MA010/01: each even Wednesday 16:00–17:50 C511, J. Bouda
MA010/02: each odd Wednesday 16:00–17:50 C511, J. Bouda
MA010/03: each even Tuesday 12:00–13:50 A319, B. Roy
MA010/04: each odd Tuesday 12:00–13:50 A319, B. Roy
MA010/05: each even Tuesday 16:00–17:50 B410, O. Cagirici
The course is also offered to the students of the fields other than those the course is directly associated with.
The capacity limit for the course is 200 student(s).
Current registration and enrolment status: enrolled: 79/200, only registered: 0/200, only registered with preference (fields directly associated with the programme): 0/200
Fields of study the course is directly associated with
there are 24 fields of study the course is directly associated with, display
This is a standard course in graph theory, assuming little introductory knowledge of graphs. It aim is to present all usual basic concepts of graph theory, graph properties (with simplified proofs) and formulations of typical graph problems. This is also supplemented with some abstract-level algorithms for the presented problems, and with some advanced graph theory topics. Although the content of this course is primarily targeted at CS students, it is accessible also to others.
At the end of the course, successful students shall understand in depth and tell all the basic terms of graph theory; be able to reproduce the proofs of some fundamental statements on graphs; be able to solve new graph problems; and be ready to apply this knowledge in (especially) computer science applications.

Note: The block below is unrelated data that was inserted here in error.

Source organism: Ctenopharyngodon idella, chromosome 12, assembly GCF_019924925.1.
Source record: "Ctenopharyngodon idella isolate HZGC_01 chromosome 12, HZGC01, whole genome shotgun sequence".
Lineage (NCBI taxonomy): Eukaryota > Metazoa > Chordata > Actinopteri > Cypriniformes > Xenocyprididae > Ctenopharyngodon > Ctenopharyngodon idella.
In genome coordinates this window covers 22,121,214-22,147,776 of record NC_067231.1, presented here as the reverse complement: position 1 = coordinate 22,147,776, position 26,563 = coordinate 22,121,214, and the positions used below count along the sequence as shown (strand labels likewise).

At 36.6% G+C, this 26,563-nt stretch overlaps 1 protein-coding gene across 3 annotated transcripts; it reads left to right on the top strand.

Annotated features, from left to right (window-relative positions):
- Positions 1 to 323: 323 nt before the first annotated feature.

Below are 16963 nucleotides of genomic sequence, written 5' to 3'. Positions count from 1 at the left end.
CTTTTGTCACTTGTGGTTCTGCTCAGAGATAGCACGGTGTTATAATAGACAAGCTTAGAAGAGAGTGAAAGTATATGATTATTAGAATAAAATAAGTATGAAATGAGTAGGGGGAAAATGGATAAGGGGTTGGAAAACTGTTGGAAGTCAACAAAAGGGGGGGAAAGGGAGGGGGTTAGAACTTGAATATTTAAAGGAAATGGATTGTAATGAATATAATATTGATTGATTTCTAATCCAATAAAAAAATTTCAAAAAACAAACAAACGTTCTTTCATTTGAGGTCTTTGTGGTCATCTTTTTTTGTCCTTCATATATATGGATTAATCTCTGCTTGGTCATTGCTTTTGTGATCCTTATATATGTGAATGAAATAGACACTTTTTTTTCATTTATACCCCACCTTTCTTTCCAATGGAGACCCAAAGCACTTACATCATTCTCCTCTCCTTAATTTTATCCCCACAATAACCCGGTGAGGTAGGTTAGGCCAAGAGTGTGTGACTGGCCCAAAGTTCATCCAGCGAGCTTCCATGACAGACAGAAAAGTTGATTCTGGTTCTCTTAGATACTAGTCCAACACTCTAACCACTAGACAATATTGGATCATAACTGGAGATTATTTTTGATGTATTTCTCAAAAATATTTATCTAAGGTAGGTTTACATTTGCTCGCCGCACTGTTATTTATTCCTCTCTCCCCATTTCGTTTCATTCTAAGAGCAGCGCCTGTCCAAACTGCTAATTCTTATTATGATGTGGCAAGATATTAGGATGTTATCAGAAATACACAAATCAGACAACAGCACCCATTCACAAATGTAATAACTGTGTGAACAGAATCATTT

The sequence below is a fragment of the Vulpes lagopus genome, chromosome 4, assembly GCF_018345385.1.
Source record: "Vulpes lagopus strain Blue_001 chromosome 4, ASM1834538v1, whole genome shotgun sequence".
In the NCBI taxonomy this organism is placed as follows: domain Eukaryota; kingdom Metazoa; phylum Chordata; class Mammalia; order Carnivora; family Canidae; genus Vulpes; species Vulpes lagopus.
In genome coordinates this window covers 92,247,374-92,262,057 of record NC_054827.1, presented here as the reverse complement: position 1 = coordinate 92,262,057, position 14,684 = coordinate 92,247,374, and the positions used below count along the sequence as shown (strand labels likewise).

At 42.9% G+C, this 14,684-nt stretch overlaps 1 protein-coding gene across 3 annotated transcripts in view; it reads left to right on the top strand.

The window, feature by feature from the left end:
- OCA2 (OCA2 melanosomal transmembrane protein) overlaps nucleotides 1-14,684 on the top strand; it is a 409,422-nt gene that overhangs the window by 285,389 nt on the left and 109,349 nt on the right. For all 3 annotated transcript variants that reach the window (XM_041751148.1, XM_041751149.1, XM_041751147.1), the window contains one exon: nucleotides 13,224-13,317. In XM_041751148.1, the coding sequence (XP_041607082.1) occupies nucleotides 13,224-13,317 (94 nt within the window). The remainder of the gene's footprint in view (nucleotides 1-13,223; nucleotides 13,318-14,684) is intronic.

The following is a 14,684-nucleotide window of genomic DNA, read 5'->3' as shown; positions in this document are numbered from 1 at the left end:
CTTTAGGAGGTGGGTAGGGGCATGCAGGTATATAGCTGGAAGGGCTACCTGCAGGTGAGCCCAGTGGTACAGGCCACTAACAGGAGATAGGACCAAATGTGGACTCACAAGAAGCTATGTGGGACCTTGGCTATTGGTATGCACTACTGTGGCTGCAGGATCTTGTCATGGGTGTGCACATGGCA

Graphs and relations. Subgraphs, isomorphism, degrees. Directed graphs.
Graph connectivity and searching, multiple connectivity. Trees, the MST problem.
Distance in graphs, graph metrics, concepts of route planning in graphs.
Network flows. The "max-flow min-cut" theorem via Ford-Fulkerson's algorithm. Applications to connectivity and representatives.
Matching in graphs, packing problems, enumeration.
Graph colouring, properties, easy and hard cases. Edge and list colourings.
Drawings and planar graphs, duality, Euler's formula and its applications.
Computationally hard graph problems on graphs, how to tell "difficulty" of a graph problem.
DIESTEL, Reinhard. Graph theory. 3rd ed. Berlin: Springer, 2006. xvi, 410s. ISBN 3540261834. info
HLINĚNÝ, Petr. Základy teorie grafů. Elportál, Brno: Masarykova univerzita, 2010. ISSN 1802-128X. URLinfo
MATOUŠEK, Jiří and Jaroslav NEŠETŘIL. Kapitoly z diskrétní matematiky. 3., upr. a dopl. vyd. V Praze: Karolinum, 2007. 423 s. ISBN 9788024614113. info
MA010 is taught in weekly 2-hour lectures, with bi-weekly 2-hour compulsory tutorials. Since this is a mathematical subject, the students are expected to learn the given theory and be able to understand and compose mathematical proofs. Memorizing is not enough!
All the study materials, demonstrations, and study agenda are presented through the online IS syllabus.
The resulting grade is taken from a semester test (20%), semester homework assignment (20%), optional bonus work (arbitrary), and a final written exam (60%).
The written semester test can be repeated (corrected) once, and the homework assignment can also be rewritten once within the given limits.
At least 20% points semester score is strictly required before attending the final exam. Possible bonus points and penalties for not attending the compulsory tutorials count towards this limit.
The final written exam for 60% of points consists of a part testing basic graph notions and their applications, and an advanced part in which students have to come with solutions and proofs of rather difficult problems.
More then 50% points in total is required to pass.